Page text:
By A L Katz
To be completely honest, I think I hit the ground an atheist. I can’t recall ever believing there was a giant sky deity who created everything and looked down on human life benevolently — except when he got angry at us or a natural disaster hit. Aside from one 24 hour period when I was 8 and thought I was in deep shit (I wasn’t), I never even tried to communicate with this sky deity as in “Hey, God — here’s what I want from you!”
It wasn’t until I’d been in Hebrew School for a few more years (I started when I was 6) that I actually began to process the stuff they were putting to us — and think about it — that I began to question, well, everything. Fortunately — for me — questioning, well, everything wasn’t a bug in the system, it was what the system wanted me to do. For real.
Judaism isn’t dogmatic by nature. Though the ten commandments feature prominently, there’s no institutional stick to make you follow them or else. There’s no hell in Judaism. No concept, really, of “sinning” or “sinners” (except in the broadest possible sense of people not following the ten commandments). Punishment is more personal. You should know better. Be ashamed of yourself — for real.
Jesus did not invent “Do unto others”. It’s a core message of Judaism that Jesus (whatever vestige of an actual human he was, if he was) articulated with sublime economy. Three words even a humble atheist can live by — without another drop of “instruction” from above or anywhere else.
Do. Unto. Others.
My family were “conservative” Jews. We were “the middle way” between the “we follow-every-last-rule-there-is” Orthodox Jews and the “we-follow–so-few-rules-we-might-as-well-be-Christians” Reform Jews. My family belonged to a large synagogue called Chizuk Amuno in the northwest Baltimore suburb of Pikesville, MD. We went to high holiday services and, mostly, all the other holiday services which got us out of going to public school for the day. We went to Saturday services occasionally — usually when my mom decided we weren’t being Jewish enough.
Moms, ya know?
My dad (a surgeon, himself the son of a physician) was, in retrospect, an agnostic on the way to being an atheist. He was, more than anything, a cultural Jew — the same way I see myself. I am proud of my Jewish culture and heritage. I have no use for the religion.
While Hebrew School itself was mostly dreary, a few of the teachers were awesome. Memorable and life changing in what they taught me. I don’t know what Henry Hyman did for a living in addition to teaching Hebrew School. If he was half as good at whatever that was as he was at teaching? He must have been very good at his job. Mr. Hyman invited questions — not slapdash, shotgunned bullshit — I mean, in the context of what he was teaching us — Mr. Hyman’s main job was teaching us Jewish scripture — the Torah and all the other books of the canonical OT and all the other texts and commentaries that are part of extended Jewish learning and thought.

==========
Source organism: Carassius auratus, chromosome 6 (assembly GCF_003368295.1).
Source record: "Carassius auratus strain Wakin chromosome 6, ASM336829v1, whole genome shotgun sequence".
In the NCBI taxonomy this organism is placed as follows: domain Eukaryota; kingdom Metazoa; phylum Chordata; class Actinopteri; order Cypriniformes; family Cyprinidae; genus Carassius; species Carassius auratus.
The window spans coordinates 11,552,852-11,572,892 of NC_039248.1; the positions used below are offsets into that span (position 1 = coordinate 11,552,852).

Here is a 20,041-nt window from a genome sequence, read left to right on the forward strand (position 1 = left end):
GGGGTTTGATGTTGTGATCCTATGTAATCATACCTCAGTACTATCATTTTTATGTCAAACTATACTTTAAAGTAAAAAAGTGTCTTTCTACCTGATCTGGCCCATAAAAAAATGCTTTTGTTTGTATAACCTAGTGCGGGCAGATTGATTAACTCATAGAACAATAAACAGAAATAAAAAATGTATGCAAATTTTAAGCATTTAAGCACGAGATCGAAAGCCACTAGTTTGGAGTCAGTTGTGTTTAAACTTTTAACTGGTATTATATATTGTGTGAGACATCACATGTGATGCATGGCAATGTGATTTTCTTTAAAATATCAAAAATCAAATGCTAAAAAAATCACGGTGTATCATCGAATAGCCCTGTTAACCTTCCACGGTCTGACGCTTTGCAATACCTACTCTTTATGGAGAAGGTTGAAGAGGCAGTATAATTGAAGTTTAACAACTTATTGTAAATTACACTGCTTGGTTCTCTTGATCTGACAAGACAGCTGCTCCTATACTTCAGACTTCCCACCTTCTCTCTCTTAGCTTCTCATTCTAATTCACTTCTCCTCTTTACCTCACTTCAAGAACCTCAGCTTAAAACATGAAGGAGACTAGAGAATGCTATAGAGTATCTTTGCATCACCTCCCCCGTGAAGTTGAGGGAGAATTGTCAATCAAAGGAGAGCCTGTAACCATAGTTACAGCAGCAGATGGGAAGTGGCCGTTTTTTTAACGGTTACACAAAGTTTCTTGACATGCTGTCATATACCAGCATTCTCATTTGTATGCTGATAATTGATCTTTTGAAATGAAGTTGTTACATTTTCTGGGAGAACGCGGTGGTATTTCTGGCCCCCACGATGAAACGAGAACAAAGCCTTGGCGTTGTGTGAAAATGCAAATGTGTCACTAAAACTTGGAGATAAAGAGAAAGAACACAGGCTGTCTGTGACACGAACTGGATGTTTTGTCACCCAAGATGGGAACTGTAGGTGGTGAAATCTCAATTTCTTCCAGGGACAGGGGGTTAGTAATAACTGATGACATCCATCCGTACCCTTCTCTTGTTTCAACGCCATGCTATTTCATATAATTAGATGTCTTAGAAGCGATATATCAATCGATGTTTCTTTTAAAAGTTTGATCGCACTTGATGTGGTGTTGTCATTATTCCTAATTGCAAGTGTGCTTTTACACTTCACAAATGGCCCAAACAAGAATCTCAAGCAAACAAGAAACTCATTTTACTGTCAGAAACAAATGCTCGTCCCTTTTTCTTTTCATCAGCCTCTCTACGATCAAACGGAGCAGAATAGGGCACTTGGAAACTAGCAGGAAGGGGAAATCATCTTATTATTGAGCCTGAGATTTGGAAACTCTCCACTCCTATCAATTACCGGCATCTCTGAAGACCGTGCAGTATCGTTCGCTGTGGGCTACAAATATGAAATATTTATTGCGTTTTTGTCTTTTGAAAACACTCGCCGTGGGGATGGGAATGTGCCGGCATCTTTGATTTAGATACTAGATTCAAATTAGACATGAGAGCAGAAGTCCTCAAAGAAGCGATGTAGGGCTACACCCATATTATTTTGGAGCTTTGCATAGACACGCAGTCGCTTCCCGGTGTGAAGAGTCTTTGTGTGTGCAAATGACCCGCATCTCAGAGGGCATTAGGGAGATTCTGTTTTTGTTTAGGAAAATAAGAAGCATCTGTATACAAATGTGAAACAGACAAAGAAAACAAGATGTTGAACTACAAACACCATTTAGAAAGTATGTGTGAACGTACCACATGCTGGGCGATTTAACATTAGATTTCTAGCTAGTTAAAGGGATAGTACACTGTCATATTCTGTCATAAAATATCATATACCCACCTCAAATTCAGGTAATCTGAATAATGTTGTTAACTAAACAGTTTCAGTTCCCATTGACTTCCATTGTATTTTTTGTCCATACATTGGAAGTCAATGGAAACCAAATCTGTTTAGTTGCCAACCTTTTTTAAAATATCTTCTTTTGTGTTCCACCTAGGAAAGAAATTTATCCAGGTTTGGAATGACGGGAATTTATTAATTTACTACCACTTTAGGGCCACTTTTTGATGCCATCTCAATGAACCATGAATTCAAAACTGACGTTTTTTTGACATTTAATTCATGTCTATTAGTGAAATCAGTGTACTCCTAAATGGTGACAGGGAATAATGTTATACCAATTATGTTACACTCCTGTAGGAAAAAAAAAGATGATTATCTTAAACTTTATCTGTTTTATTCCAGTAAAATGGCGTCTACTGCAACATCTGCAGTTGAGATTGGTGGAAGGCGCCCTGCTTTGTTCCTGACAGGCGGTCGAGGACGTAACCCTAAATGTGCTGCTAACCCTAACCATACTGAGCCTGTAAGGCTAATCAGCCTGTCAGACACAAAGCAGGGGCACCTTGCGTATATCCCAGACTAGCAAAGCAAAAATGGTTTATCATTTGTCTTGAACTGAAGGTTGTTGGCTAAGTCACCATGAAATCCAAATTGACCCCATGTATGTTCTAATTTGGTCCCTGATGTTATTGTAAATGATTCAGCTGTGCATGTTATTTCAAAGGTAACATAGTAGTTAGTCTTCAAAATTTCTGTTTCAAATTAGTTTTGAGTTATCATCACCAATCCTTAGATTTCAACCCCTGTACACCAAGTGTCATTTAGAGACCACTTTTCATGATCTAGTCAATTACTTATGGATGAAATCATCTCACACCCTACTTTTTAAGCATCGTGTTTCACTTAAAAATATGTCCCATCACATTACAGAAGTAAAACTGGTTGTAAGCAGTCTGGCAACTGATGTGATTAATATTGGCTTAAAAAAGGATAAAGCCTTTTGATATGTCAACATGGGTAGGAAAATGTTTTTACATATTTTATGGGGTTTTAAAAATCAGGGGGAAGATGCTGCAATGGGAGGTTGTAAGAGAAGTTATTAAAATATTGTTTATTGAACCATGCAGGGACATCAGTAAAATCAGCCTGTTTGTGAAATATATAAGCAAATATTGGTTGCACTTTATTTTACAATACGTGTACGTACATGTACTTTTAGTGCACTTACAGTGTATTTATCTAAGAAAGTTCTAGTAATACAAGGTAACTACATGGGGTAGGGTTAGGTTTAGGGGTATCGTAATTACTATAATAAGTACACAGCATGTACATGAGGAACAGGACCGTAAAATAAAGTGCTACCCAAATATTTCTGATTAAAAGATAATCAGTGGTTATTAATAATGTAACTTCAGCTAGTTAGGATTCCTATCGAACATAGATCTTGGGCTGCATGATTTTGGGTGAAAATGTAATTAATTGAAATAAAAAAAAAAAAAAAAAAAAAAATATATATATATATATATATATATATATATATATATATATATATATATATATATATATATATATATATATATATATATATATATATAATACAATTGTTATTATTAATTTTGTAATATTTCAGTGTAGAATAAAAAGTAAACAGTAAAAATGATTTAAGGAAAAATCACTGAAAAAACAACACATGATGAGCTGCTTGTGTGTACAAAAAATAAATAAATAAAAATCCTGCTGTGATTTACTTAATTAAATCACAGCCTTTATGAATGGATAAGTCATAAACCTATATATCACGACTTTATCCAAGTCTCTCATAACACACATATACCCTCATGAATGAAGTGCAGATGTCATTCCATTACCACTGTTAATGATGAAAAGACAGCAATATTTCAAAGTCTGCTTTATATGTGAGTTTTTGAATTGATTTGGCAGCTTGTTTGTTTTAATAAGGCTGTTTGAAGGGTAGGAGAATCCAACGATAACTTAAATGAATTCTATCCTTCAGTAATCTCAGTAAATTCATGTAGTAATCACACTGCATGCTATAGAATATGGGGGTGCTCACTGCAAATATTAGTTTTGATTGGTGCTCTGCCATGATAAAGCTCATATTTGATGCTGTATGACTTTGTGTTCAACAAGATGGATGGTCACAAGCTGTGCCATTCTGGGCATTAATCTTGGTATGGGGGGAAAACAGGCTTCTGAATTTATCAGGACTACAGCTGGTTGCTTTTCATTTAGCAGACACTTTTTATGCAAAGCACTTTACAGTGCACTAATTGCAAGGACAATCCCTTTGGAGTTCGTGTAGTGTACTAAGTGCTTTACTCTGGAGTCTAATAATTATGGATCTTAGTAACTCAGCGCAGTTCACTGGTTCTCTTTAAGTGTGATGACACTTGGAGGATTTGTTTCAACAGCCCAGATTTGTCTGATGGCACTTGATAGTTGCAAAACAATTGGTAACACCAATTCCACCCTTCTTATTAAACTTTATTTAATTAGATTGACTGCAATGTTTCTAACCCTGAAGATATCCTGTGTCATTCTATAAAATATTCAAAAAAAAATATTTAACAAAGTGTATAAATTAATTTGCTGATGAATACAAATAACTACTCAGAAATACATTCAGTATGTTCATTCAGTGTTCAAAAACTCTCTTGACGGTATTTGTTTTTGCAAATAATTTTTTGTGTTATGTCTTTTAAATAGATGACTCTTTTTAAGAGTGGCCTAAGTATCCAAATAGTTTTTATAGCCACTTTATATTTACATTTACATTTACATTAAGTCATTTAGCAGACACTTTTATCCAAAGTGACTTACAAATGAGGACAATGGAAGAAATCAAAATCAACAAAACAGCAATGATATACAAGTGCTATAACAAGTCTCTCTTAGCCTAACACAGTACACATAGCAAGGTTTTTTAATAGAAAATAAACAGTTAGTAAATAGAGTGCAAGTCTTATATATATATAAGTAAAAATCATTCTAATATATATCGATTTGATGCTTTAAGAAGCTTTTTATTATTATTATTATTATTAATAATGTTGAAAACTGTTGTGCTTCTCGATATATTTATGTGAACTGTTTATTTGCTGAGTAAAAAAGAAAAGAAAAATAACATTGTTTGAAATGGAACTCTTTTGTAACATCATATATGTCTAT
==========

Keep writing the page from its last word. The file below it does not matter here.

With Mr. Hyman, the assignment was always this simple: read and ask questions.
The story we read that made me ask the MOST questions was the one about Abraham and Isaac. The one where Abraham — because Yahweh tells him to — agrees to sacrifice Isaac. “God”, by the way, is actually the character’s job description; his name — one of them — is Yahweh as in “That Yahweh is one unpleasant, self-centered god, isn’t he?”
What message, I wanted to know, was my religion trying to convey with this cockamamie story? Do they really want us to “respect” a grown man (like any of our fathers, understand) who hears a voice in his head say “Take your son — this person you love more than anything in the world — and KILL HIM because I’m telling you to” — and DOES IT?”
Henry Hyman didn’t try to dodge the question. He tried to reframe the story’s point from the ending — where Yahweh (now that he’s seen just how loyal Abraham is) promised Abraham great things because of it. A great nation will flow from him — this man who didn’t just consider murdering his son but went to do it. If an angel doesn’t intercede (in the story) — Isaac dies right there, right then.
On the one hand, Henry Hyman — representing my faith and its teachings — couldn’t answer my question.
On the other hand, Henry Hyman — acknowledging that my 14 year old’s point had actual real world validity — gave my religion credence in that it’s response to my continuing to question it wasn’t to bludgeon me into submission. “Keep asking question,” Mr. Hyman told me. Not — “Shut up and go away” but “Keep-a-going”.
I don’t know what became of Mr. Hyman. I’m quite sure he’s long gone. But if I could talk to him today, if I could video call him (social distancing after all and neither of us is Spring Chickens), I’d thank him — genuinely. I hope he would take pride from the fact that nearly 50 years on, I’m still thinking of the man. Still thinking about him — and what he taught me.